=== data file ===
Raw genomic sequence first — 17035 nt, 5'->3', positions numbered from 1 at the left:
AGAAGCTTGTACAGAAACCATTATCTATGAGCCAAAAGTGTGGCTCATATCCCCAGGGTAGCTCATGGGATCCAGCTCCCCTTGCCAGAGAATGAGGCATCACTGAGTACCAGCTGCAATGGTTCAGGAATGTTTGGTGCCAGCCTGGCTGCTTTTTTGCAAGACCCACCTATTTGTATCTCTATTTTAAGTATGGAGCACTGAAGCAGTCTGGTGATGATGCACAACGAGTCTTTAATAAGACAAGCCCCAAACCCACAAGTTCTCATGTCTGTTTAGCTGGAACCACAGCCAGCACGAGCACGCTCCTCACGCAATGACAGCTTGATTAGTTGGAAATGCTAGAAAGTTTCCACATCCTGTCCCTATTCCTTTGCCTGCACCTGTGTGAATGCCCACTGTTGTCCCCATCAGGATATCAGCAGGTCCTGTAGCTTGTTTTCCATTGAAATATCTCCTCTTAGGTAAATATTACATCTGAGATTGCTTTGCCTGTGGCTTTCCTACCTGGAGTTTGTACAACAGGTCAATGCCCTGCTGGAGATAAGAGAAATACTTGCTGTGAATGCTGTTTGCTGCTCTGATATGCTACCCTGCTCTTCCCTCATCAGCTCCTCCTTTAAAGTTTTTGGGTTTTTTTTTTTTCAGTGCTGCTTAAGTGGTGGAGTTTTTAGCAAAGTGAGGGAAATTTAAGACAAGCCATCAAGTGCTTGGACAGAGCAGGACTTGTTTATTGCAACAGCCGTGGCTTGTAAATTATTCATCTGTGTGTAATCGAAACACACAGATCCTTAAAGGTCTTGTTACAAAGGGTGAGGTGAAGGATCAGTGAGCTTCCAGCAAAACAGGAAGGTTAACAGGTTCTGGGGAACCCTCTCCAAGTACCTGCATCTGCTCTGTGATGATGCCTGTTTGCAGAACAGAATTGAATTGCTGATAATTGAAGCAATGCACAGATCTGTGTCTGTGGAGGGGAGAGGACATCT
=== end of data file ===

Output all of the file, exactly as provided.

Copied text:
Raw genomic sequence first — 17035 nt, 5'->3', positions numbered from 1 at the left:
AGAAGCTTGTACAGAAACCATTATCTATGAGCCAAAAGTGTGGCTCATATCCCCAGGGTAGCTCATGGGATCCAGCTCCCCTTGCCAGAGAATGAGGCATCACTGAGTACCAGCTGCAATGGTTCAGGAATGTTTGGTGCCAGCCTGGCTGCTTTTTTGCAAGACCCACCTATTTGTATCTCTATTTTAAGTATGGAGCACTGAAGCAGTCTGGTGATGATGCACAACGAGTCTTTAATAAGACAAGCCCCAAACCCACAAGTTCTCATGTCTGTTTAGCTGGAACCACAGCCAGCACGAGCACGCTCCTCACGCAATGACAGCTTGATTAGTTGGAAATGCTAGAAAGTTTCCACATCCTGTCCCTATTCCTTTGCCTGCACCTGTGTGAATGCCCACTGTTGTCCCCATCAGGATATCAGCAGGTCCTGTAGCTTGTTTTCCATTGAAATATCTCCTCTTAGGTAAATATTACATCTGAGATTGCTTTGCCTGTGGCTTTCCTACCTGGAGTTTGTACAACAGGTCAATGCCCTGCTGGAGATAAGAGAAATACTTGCTGTGAATGCTGTTTGCTGCTCTGATATGCTACCCTGCTCTTCCCTCATCAGCTCCTCCTTTAAAGTTTTTGGGTTTTTTTTTTTTCAGTGCTGCTTAAGTGGTGGAGTTTTTAGCAAAGTGAGGGAAATTTAAGACAAGCCATCAAGTGCTTGGACAGAGCAGGACTTGTTTATTGCAACAGCCGTGGCTTGTAAATTATTCATCTGTGTGTAATCGAAACACACAGATCCTTAAAGGTCTTGTTACAAAGGGTGAGGTGAAGGATCAGTGAGCTTCCAGCAAAACAGGAAGGTTAACAGGTTCTGGGGAACCCTCTCCAAGTACCTGCATCTGCTCTGTGATGATGCCTGTTTGCAGAACAGAATTGAATTGCTGATAATTGAAGCAATGCACAGATCTGTGTCTGTGGAGGGGAGAGGACATCT